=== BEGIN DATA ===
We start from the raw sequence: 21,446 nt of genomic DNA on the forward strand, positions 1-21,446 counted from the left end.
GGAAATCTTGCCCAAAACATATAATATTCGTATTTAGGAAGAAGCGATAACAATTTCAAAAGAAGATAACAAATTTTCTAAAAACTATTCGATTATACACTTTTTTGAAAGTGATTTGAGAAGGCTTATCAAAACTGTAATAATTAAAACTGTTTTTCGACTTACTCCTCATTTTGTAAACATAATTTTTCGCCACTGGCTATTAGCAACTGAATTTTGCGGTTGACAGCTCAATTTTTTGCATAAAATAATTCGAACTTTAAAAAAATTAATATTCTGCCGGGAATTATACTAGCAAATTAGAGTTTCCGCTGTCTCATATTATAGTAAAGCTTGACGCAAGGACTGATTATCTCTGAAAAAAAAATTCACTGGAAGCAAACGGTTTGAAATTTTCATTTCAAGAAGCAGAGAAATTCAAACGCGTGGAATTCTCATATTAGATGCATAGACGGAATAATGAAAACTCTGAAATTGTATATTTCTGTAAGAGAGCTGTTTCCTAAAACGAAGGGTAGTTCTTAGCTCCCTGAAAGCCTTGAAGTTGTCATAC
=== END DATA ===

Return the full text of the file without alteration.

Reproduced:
We start from the raw sequence: 21,446 nt of genomic DNA on the forward strand, positions 1-21,446 counted from the left end.
GGAAATCTTGCCCAAAACATATAATATTCGTATTTAGGAAGAAGCGATAACAATTTCAAAAGAAGATAACAAATTTTCTAAAAACTATTCGATTATACACTTTTTTGAAAGTGATTTGAGAAGGCTTATCAAAACTGTAATAATTAAAACTGTTTTTCGACTTACTCCTCATTTTGTAAACATAATTTTTCGCCACTGGCTATTAGCAACTGAATTTTGCGGTTGACAGCTCAATTTTTTGCATAAAATAATTCGAACTTTAAAAAAATTAATATTCTGCCGGGAATTATACTAGCAAATTAGAGTTTCCGCTGTCTCATATTATAGTAAAGCTTGACGCAAGGACTGATTATCTCTGAAAAAAAAATTCACTGGAAGCAAACGGTTTGAAATTTTCATTTCAAGAAGCAGAGAAATTCAAACGCGTGGAATTCTCATATTAGATGCATAGACGGAATAATGAAAACTCTGAAATTGTATATTTCTGTAAGAGAGCTGTTTCCTAAAACGAAGGGTAGTTCTTAGCTCCCTGAAAGCCTTGAAGTTGTCATAC